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Remarks on Signing Into Law Bills Concerning Indochina Refugees and Prisoner Transfers With Mexico and Canada

October 28, 1977

THE PRESIDENT. Good morning, everybody.

This is one of those days and one of those occasions when our Nation puts its best foot forward. One of the most difficult things for a strong and proud country to do is to acknowledge its own commitment to a difficult political principle like the one of human fights.

It's easy for us to preach to other countries, to criticize South Africa, to criticize Czechoslovakia, to be concerned about Eastern Europe and the Soviet Union, and to talk about prisoners in Chile. But when it comes down to our own Nation, we are so proud of our past achievements that quite often it's hard for us to acknowledge our own needs for compassion.

I doubt if any other group of refugees in my lifetime have been so devastated by war than those from Vietnam and Laos, Cambodia. And it's been a very controversial thing domestically to have people come into our country who don't know the language, who are not, at the time they come, self-sufficient, and who, when they receive language training and vocational training and education and job placement, compete for scarce jobs.

But the Congress again has shown that we are a great nation, not just militarily and economically but in our commitment to principles.

This bill from the House, number 7769, acknowledges our gratitude and also our debt, also our commitment to a better life for the refugees who have been here for a number of months, even years, from Southeast Asia and those who have come just this year. It permits the granting to them of additional opportunity for language training, for vocational training, for basic education principles, for counseling, for job placement.

It also gives them legal resident alien status which they can obtain after they have been here 2 years. Most of them have already been here that long and became eligible for citizenship.

I think this is a great step forward. Although the citizenship procedures take 5 years, it puts them on an equal basis with others who come to our country with renewed hope for their lives.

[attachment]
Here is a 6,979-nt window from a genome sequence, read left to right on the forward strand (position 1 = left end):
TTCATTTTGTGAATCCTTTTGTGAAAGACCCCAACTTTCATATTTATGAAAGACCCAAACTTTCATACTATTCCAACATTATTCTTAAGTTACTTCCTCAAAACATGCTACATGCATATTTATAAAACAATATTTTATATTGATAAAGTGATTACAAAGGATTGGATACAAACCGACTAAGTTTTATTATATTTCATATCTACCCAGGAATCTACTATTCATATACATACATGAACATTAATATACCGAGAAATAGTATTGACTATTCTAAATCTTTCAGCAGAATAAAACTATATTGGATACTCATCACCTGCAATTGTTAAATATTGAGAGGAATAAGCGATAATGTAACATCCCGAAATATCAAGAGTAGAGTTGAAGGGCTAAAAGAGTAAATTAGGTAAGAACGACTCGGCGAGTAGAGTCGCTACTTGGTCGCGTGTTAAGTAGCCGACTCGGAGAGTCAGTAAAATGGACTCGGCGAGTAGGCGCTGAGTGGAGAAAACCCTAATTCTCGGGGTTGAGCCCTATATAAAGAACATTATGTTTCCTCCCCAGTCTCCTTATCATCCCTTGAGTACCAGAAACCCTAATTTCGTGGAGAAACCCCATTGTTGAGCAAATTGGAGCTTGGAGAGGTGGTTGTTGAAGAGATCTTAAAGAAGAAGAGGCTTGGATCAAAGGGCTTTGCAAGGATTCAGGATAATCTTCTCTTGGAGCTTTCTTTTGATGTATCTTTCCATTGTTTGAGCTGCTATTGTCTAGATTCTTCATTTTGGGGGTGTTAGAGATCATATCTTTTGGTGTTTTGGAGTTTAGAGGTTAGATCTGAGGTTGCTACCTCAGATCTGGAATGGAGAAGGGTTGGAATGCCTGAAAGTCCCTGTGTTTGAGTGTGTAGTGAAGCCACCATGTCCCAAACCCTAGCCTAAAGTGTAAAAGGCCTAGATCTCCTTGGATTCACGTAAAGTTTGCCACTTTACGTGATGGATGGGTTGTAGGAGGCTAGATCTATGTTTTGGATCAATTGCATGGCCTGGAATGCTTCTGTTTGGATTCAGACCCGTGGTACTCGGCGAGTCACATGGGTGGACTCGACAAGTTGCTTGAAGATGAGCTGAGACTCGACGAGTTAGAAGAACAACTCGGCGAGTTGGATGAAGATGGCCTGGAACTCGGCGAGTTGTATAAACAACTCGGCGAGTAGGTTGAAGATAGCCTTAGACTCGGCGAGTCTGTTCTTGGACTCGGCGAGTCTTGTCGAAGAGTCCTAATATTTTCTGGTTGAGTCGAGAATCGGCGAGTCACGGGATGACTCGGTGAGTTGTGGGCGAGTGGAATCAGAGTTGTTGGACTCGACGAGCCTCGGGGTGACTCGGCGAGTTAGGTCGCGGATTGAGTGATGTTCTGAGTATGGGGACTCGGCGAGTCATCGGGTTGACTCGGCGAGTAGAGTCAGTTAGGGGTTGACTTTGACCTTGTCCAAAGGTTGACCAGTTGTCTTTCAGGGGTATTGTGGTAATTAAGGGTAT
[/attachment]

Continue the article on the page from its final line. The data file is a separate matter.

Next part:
I'm very glad, also, that this provides us with a means, at some significant expense to the Federal Treasury, to help State and local governments, who have been bearing an inordinate financial responsibility for these refugees. And now it puts it on a firm financial basis so that there can be an assurance, leading up to an ultimate conclusion of this program as these people are assimilated into our society, that they will be cared for properly.

So, it's with a great deal of pleasure that I sign this bill, House of Representatives bill 7769, that provides human rights to the refugees from Southeast Asia.

I particularly want to thank those in the Congress behind me who worked so hard on this. I won't try to name them all, but I'm very grateful to them. And I believe that this exemplifies, in a fine spirit, what our country stands for.

[At this point, the President signed H.R. 7769 into law.]

I think before I ask some of the Congress Members to say a word that I'll cover the other bill as well. It has the same general tone, but kind of a mirror image. This bill carries out the principles of treaties with our closest neighbors and allies, Canada and Mexico. And we have the Ambassadors here from those countries to take part in this ceremony.

We have about 2,000 American prisoners incarcerated in foreign lands. Historically we've had an arrangement with the Scandinavian countries that when we have their prisoners in our jails or when they have our prisoners in their jails, that we exchange those American citizens and their citizens. And now we are extending this principle to Mexico and also to Canada.

We have 575 Americans in Mexican prisons, and we have 250 Americans in Canadian prisons. And after negotiating these treaties, we now have implemented that process legally by which these prisoners might be exchanged.

If they so desire, Mexican and Canadian prisoners in our jails can go back to their own lands to serve out their terms, and vice versa concerning our own American citizens in Mexican and Canadian prisons.

I think this is a major step forward. It indicates a compatibility between our own country and our neighbors. It shows that we have a respect for their judicial system, the fairness of their courts, and the trial processes. It also, I think, will be contributory toward better rehabilitation.

I think it's always easier for someone who is in prison in their own land to have closer connections with their peer groups and with their neighbors, with those who love them, with their future potential employers, so that they can work harder toward a rehabilitation effort.

Of course, in Mexico, for instance, there is no opportunity for parole for good service in prison. When these young men and women mostly come back to our land, then they'll be given that opportunity if they perform well and demonstrate their own rehabilitation.